COVID-19 Presses Pause on Schools, Girls Get Affected the Most
by Ece HASGÜL
COVID-19 forces children out of school in 185 countries for who knows how long, but girls from marginalized communities may not even be able to go back. For girls who live in less developed countries, going to school is not a new struggle. Already having lower rates of enrolment to secondary education compared to boys, it can be estimated that rates will drop down further, as families get affected economically as an outcome of coronavirus.
This is not the first time girls face the risk of dropping out of school completely, as “at the height of the Ebola epidemic, more than 10,000 schools, affecting nearly 5 million children, were closed in the African countries of Guinea, Liberia and Sierra Leone.” (1) And by the time that schools were re-opened following a health crisis, many young girls became the breadwinners at their houses. Enrollment rates after post-Ebola never met those of pre-Ebola, even in the case of girls re-enrolling in schools, their attendance could not be compared to before. Girls who barely finish their primary education dropped out at the time of closure to financially support their family and keep themselves alive.
As governments and experts advise social distancing and staying at homes to prevent the spread of coronavirus and ensure the safety of the public, home is not a safe place for everyone. The closure of schools means a spike in numbers of children brides and adolescent pregnancies. As women play a bigger role in the care of children and the household in those countries, girls will be forced to these “duties” as they are no longer at school throughout the day. Girls will be wedded off as they are seen as a financial burden or will become a part of child labor in agriculture.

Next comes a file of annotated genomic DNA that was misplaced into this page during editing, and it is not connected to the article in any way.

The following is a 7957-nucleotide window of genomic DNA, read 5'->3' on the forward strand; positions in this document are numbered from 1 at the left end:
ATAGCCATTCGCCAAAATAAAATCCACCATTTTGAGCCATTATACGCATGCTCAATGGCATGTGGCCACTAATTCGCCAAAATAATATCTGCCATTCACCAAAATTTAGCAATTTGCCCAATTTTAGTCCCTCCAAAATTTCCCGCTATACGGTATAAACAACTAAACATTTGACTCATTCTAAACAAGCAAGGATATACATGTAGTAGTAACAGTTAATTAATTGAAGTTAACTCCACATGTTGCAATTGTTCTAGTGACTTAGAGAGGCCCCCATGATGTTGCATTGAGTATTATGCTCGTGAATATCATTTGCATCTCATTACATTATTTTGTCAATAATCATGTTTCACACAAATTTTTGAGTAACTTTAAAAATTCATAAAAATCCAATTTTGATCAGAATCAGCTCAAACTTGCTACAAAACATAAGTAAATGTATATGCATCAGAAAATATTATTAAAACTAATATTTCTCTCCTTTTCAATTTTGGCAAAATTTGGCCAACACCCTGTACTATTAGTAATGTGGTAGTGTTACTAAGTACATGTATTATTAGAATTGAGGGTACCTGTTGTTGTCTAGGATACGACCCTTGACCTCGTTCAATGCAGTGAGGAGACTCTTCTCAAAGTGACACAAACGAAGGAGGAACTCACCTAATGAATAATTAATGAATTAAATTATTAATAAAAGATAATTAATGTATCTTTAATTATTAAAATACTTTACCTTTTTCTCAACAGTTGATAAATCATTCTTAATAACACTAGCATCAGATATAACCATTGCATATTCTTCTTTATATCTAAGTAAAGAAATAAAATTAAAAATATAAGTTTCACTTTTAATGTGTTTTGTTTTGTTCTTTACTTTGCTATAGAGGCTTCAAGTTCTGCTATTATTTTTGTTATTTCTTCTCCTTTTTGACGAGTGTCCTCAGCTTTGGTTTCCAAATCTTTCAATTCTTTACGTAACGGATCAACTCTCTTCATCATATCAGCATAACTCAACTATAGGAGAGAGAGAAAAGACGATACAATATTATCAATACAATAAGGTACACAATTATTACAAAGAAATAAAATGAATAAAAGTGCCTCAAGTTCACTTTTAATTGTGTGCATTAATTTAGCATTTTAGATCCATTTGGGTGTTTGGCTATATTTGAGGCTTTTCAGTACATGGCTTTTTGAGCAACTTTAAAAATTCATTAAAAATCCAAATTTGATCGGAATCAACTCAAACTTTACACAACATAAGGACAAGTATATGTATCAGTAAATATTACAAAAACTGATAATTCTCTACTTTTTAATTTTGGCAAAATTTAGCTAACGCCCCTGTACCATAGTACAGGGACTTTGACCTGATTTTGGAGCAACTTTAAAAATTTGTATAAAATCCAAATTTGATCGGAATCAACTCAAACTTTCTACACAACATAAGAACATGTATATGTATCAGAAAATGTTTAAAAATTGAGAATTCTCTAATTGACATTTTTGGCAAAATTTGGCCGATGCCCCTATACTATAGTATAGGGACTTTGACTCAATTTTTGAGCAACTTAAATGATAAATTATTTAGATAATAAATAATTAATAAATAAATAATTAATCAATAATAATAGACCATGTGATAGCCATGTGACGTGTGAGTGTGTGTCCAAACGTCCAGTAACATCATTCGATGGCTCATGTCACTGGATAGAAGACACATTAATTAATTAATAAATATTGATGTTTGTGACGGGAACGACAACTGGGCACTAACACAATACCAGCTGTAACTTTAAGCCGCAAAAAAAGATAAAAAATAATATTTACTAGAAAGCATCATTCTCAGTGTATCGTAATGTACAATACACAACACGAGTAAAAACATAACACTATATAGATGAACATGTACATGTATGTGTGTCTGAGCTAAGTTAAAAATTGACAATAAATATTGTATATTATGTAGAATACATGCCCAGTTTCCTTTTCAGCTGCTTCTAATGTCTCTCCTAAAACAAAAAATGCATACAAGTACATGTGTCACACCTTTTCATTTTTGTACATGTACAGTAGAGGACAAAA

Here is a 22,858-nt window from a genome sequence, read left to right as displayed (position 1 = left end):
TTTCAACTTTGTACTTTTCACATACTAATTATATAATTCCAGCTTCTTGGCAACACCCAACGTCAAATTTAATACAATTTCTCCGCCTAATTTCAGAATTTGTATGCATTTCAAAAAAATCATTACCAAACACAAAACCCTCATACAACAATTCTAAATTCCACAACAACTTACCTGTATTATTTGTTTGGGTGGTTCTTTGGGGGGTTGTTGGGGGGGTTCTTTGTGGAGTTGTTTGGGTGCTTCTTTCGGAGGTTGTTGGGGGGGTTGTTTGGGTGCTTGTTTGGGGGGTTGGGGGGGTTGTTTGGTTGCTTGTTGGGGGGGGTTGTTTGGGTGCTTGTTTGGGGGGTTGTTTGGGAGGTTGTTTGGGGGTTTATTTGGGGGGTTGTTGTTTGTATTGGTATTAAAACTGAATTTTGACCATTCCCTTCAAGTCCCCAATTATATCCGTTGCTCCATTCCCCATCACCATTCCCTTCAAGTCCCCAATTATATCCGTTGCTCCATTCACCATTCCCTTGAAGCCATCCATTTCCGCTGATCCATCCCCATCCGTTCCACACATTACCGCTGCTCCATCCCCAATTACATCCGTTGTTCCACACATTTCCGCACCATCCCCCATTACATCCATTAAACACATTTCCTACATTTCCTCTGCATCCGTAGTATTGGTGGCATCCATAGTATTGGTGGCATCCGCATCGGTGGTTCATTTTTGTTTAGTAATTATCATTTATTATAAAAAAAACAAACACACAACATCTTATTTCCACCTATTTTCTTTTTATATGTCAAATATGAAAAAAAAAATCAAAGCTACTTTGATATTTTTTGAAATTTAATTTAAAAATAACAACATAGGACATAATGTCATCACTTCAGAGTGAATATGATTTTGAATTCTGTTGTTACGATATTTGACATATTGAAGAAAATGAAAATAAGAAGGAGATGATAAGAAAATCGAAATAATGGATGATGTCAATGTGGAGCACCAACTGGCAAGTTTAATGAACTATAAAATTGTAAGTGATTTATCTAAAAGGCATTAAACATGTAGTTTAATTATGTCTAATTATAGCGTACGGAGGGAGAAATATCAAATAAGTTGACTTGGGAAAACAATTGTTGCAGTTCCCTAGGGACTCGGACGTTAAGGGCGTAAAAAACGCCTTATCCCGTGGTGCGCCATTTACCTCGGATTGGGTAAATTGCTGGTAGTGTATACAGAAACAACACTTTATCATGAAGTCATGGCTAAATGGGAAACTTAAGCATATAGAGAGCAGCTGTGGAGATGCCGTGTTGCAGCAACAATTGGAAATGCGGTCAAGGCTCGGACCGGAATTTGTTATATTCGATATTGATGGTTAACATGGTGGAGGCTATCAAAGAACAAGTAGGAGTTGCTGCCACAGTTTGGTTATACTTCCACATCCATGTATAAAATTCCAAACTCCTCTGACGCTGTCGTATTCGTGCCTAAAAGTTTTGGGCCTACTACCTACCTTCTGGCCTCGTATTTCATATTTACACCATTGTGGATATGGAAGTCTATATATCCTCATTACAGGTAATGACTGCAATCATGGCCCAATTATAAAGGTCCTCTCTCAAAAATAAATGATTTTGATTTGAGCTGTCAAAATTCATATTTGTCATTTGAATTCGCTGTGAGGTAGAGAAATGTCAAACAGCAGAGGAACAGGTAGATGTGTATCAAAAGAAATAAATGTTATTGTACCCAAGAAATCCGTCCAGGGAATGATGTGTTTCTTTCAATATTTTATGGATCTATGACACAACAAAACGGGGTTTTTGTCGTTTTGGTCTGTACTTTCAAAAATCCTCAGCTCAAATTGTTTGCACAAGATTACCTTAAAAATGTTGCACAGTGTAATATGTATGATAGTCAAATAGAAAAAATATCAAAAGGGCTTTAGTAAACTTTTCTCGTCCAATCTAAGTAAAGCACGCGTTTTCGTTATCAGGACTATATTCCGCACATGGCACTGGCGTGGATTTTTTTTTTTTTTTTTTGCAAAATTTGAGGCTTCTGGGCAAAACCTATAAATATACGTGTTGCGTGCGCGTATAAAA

A study (2) found, teenage pregnancy increased by up to 65% in some target communities due to the socio-economic conditions imposed by the Ebola outbreak in Sierra Leone. Being out of schools also meant being at higher risk for sexual and gender-based violence both for minors and adults. Schools provided an escape for girls who are already in danger of abuse and violence, as they become more vulnerable to it when they are closed off at homes. During the year 2014, recorded cases of sexual harassment, rape, and domestic violence were higher than in years before in Sierra Leone.
Those experiences and the example of a similar case like Ebola, tell us that we need to do simply more than just re-opening schools online or in-person. Education is a lifeline that offers protection from violence and harassment for women and decision-makers should consider the facts while creating a new education plan as a response for Covid-19. As many of the children, regardless of their gender, do not have access to the requirements and needs of online education in marginalized countries, they must be provided with digital skills as well as equipment. Pregnant girls must be ensured to return to the schools when gates open, as it was one of the primary causes of drop-out rates post-Ebola, giving them a chance to complete their education. (3) (4)